2.      Do not enter the coaching/bench area once warm up has begun (except if called over by coach).

3.      Restrict all communication with your child to encouragement and congratulations.  Avoid ANY coaching during the game.

4.      Comments to other players may only be encouragement/congratulations.

5.      Do not communicate with the officials.

6.      Communication with supporters of the other team must remain cordial at all times.

7.      Do not communicate with players from the other team.

8.      Remain away from the team until the coach releases the players.

9.      Have a responsible person prepared to take charge of your child immediately after the game.

Conflict Resolution

1.      Playing time

 At some point during their playing career, almost every player will endure a period of playing less than he or she prefers.  This should be viewed as a major learning experience for the child and an opportunity to positively mold their character.  A lack of playing time will come about for one of two reasons; ill-discipline or poor performance.

 In the event of a disciplinary issue, it is important that you make your child take responsibility for their actions and support the responsibility of the coach to set boundaries and enforce consequences to ensure a positive team environment. 

While all players come to the table with different natural abilities, athleticism, etc., this natural talent is only a small indicator of the level of ability the player will end up attaining.  A far bigger factor is how much time and effort they put into practicing and improving their skills.  Michael Jordan was cut from the varsity basketball team in High School.  They should already know what areas the coach thinks that they need to improve on (if not, find out) and encourage them to work extra on them.  The coach will provide suggestions of extra work to do.  Empower the child with the understanding that their success is in their hands and that by hard work they can overcome the obstacles they find in their way.  They is a hugely important life lesson as we strive to develop young adults who welcome challenges rather than shy away from or avoid them.

Follow the below steps if you and your child do not know why your child is playing less, or if you believe that your child is being treated unfairly.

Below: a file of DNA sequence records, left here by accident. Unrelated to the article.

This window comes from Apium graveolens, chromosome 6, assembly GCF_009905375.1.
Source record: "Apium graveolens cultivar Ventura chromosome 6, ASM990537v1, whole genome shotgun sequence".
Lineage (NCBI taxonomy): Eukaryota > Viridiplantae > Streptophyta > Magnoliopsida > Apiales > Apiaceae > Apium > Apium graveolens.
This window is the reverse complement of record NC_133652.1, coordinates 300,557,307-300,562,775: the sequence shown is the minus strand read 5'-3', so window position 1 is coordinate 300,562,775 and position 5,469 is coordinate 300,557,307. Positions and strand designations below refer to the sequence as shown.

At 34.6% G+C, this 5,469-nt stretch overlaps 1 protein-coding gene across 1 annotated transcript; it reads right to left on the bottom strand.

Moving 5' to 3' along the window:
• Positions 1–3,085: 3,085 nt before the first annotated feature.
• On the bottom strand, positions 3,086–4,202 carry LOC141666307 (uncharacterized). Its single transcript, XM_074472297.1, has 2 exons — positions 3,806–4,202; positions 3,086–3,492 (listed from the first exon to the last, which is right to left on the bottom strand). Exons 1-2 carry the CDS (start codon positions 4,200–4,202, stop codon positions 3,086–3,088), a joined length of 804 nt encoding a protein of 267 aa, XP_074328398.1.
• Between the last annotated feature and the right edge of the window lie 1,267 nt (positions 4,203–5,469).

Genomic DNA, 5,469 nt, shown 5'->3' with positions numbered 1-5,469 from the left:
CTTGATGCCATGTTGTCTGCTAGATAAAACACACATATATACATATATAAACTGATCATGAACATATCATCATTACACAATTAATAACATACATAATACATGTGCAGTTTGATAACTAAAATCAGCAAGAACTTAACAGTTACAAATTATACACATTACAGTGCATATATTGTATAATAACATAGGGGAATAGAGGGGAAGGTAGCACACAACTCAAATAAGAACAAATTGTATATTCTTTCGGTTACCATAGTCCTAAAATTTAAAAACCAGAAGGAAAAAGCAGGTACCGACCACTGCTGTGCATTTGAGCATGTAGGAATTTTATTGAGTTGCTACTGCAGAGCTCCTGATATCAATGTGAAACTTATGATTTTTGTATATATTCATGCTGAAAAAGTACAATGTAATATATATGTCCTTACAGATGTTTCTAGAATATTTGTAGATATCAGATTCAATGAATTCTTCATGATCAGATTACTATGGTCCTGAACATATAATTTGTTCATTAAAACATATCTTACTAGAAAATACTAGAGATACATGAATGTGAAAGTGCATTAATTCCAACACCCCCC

a.      Make sure that you are well versed in the playing time policy in the club manual.

b.      Make sure that you are aware of your coach's playing time policy as presented to you in the preseason meeting.

c.      Ask your child why he/she may be suffering from less playing time than you hoped.

d.      Call the coach on the phone (or contact by email) and politely ask why your child played less than you expected.

e.      If this does not rectify the issues, contact the DOC and request a meeting.

2.      Other parents

The parent group is an intrinsic part of the soccer team (and club) and any issues between parents can quickly affect the players.  The parent group (just like the team) is likely made up of people from very different backgrounds and with very different personalities.  You may not naturally get on well with every member of the group, just like your child will have teammates that they find easier and harder to be friends with.  It is paramount, however, that everyone is cordial and can work together, even if there are certain parents that would not choose to socialize with each other. 

Remember that you are a role model and mentor for your child and that by modeling how to cooperate and positively coexist with someone that you don't particularly like, you are demonstrating skills that he/she will undoubtedly need throughout their soccer career and life in general.

a.      Avoid being in locations that may exacerbate the conflict before it is resolved.

Leaving the Club

At the end of each season, provided that the player is in good financial standing with the club, the player will be automatically released to join another club should he/she so choose.

In the middle of any season, a player will be released to join any club provided the following conditions are met:

a)     The new club has not broken CalSouth/US Club rules in recruiting the player.

b)    The player is currently in financial good standing with Our Club.

c)     The player has paid 100% of any remaining projected team dues into the team account*

*Although Our Club has no desire to keep or financially punish any player that is unhappy with the club, we also feel that it is unfair to punish the rest of the team by having to pay significantly increased team fees (tournament, per diem, hotels, etc.) if a player chooses not to uphold their original commitment to the team. 

Medical Release Form